THE drafting of implementing rules and regulations (IRR) for Executive Order (EO) No. 130, which lifted a moratorium on new mineral agreements, is currently in progress, the Mines and Geosciences Bureau (MGB) said Wednesday.
MGB Director Wilfredo G. Moncano said in a mobile phone message to BusinessWorld that a working group is currently preparing the IRR for EO 130.
“The MGB Working Group is drafting it, to be presented tomorrow (April 22) for comments and inputs. And then next week, other Department of Environment and Natural Resources (DENR) sectors will be asked to comment, suggest and provide their inputs also,” Mr. Moncano said.
“After that, the Department of Finance (DoF) and other stakeholders will be given the chance to sound off on their opinions and suggestions before forwarding it to the Environment Secretary for approval,” he added.
EO 130 was signed by President Rodrigo R. Duterte on April 14, which lifted the nine-year moratorium on new mineral agreements. It amended Section 4 of EO 79 issued by former President Benigno S. C. Aquino III in 2012. The recent order also paves the way for the review of current mining deals for possible renegotiation.
When asked for a specific date on the release of the IRR, Mr. Moncano did not answer, other than to say that the MGB will push for its immediate approval.
“There are aspects that we (MGB) have no control like at the level of the Secretary. But, we will work hard to have it completed soonest,” Mr. Moncano said.
Environment Undersecretary Jonas R. Leones has said there are 100 mining projects in the pipeline that could potentially generate P21 billion in revenue, which can then be allocated to the coronavirus disease 2019 (COVID-19) containment effort and to provide financial assistance to the poor.
Mr. Leones said the upcoming mining agreements are divided in Phase 1, which includes 35 projects implementable in the near term, and Phase 2 with 65 projects further out in the timeline.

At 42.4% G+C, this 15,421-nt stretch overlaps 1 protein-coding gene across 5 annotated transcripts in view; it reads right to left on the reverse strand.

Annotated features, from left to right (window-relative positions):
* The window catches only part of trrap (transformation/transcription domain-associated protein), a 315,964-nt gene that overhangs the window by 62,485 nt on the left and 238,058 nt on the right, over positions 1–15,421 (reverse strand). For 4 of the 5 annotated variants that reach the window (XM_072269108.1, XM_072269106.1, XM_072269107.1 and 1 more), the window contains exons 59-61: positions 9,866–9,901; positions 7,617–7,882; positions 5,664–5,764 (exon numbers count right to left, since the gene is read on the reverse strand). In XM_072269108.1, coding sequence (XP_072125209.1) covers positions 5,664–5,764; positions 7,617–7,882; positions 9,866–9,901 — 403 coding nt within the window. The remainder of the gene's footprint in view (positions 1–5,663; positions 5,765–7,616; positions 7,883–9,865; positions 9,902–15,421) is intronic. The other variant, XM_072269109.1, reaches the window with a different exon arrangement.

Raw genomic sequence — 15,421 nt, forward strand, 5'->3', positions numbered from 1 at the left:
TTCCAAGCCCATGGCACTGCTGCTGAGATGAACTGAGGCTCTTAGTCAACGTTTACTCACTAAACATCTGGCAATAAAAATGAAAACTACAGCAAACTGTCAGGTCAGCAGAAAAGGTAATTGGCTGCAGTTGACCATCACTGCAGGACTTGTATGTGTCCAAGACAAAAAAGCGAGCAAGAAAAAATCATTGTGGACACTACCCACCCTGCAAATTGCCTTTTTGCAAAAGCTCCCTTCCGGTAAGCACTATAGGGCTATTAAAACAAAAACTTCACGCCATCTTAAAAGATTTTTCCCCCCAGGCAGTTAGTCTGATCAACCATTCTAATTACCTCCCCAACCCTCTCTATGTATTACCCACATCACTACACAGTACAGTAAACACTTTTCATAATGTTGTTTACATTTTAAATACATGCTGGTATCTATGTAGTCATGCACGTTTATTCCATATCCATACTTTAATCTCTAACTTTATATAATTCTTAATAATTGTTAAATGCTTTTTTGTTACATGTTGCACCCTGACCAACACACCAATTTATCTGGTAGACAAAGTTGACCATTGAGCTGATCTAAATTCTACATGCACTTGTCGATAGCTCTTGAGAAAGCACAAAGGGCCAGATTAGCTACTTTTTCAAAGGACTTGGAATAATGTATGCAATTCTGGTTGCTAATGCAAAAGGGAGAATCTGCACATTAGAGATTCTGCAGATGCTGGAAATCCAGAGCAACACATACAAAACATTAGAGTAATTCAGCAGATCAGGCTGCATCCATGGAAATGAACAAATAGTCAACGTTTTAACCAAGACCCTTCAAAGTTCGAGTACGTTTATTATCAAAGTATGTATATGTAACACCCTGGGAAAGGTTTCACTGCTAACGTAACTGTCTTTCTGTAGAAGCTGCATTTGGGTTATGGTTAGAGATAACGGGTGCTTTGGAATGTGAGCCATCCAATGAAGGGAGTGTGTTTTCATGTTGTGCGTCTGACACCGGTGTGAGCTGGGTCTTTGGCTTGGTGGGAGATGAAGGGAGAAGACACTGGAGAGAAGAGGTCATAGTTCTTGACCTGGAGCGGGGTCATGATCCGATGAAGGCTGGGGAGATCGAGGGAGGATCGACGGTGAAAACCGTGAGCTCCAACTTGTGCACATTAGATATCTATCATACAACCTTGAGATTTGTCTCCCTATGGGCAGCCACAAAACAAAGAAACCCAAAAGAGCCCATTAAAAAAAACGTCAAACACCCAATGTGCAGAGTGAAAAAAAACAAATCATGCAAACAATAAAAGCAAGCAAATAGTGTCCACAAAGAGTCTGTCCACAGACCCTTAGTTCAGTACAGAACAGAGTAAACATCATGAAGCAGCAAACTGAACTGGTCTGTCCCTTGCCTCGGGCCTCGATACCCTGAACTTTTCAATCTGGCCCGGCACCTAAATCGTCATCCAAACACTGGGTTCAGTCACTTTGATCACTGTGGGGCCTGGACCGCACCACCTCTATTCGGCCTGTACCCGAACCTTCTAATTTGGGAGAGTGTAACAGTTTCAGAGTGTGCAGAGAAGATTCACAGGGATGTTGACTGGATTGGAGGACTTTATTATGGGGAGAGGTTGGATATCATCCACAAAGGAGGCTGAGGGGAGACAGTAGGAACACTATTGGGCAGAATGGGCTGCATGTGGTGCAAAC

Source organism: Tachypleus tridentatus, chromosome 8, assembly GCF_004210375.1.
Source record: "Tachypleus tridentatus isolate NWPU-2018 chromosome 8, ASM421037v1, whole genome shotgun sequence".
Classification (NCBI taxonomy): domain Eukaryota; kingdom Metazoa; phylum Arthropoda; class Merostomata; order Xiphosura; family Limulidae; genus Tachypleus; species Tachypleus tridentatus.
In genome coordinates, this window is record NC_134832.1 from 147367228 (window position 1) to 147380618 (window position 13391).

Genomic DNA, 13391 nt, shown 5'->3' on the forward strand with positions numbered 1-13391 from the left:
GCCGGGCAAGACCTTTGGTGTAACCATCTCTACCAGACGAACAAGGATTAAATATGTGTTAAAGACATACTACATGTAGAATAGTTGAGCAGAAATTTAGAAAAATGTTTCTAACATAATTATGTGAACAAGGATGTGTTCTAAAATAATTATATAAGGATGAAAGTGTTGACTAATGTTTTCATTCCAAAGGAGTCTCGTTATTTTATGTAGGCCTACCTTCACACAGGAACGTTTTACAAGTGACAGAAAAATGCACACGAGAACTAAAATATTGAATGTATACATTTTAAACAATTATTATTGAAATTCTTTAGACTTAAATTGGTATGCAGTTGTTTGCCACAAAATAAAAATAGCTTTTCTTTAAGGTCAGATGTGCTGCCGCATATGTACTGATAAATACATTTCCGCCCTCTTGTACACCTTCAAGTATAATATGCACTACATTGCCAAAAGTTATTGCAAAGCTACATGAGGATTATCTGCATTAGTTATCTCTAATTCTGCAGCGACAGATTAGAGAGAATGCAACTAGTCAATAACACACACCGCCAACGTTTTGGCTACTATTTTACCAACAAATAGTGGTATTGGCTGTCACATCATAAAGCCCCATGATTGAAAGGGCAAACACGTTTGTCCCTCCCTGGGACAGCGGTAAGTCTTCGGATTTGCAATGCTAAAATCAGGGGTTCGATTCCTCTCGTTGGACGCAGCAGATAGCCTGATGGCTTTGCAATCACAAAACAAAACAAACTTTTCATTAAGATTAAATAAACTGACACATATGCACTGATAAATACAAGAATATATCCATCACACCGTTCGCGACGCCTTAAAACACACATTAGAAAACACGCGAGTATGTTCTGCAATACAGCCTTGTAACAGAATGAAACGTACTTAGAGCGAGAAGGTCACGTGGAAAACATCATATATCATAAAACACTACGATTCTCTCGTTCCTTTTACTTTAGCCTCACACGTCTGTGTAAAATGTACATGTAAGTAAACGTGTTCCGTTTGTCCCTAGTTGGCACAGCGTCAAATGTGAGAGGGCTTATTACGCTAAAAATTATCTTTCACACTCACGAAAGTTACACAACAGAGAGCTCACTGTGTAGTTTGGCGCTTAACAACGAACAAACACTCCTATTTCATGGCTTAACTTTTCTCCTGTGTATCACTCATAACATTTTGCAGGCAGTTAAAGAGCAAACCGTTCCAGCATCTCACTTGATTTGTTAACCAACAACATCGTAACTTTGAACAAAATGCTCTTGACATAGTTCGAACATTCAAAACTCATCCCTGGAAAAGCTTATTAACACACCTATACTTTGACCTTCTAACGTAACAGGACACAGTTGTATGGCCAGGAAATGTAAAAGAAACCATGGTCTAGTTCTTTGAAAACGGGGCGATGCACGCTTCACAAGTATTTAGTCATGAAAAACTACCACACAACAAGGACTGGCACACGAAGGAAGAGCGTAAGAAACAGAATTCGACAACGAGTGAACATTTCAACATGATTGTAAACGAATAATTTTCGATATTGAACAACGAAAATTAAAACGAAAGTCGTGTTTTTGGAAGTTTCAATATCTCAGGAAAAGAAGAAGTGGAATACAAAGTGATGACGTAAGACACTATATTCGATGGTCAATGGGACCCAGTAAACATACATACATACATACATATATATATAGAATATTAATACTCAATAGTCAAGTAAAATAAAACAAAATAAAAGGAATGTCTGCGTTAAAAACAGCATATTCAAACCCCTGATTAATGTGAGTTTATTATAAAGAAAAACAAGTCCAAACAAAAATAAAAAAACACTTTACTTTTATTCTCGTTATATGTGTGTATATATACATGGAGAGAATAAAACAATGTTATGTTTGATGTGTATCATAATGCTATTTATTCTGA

Environment Secretary Roy A. Cimatu said in a statement on Wednesday that all pending applications for mineral agreements will undergo thorough.
“There is no automatic approval even if these mining applicants submit all the requirements,” Mr. Cimatu said.
According to Mr. Cimatu, the final exploration exercise must show that the delineated mineral resources and reserves are sufficient for at least 10 years of commercial extraction for metallic minerals, and seven-years for non-metallics.
The mining feasibility study should detail the cost to develop the mine and demonstrate a capacity to pay for all operating costs, including administrative overhead, milling, environmental, social development, and safety and health costs.
Other requirements that mining companies need to meet include a demonstration of financial capability to pay national and local taxes, royalties, local government fees, other National Government fees, and interest and charges on loans.
“Applicants should prove that the benefits of the mining operation, which is a national interest, will far outweigh the risks from adverse environmental effects,” Mr. Cimatu said.
According to the DENR, a total of 309 mineral production sharing agreements (MPSAs) across the country have been issued by MGB.
Of the total, 51 MPSAs are in Surigao del Norte, Surigao del Sur, Agusan del Norte, Agusan del Sur, and the Dinagat Islands. Zambales has 40; Calabarzon 36; Central Visayas 32; Bicol Region 26; Samar and Leyte 19; and Davao Region 18.
Last year, the MGB estimated the value of metallic mining output to have risen 1.13% to P132.21 billion, of which nickel ore and its by-products accounted for 51.8% or P68.48 billion; gold 36% or P47.60 billion; copper 11.25% or P14.88 billion; and silver, chromite, and iron P1.26 billion. — Revin Mikhael D. Ochave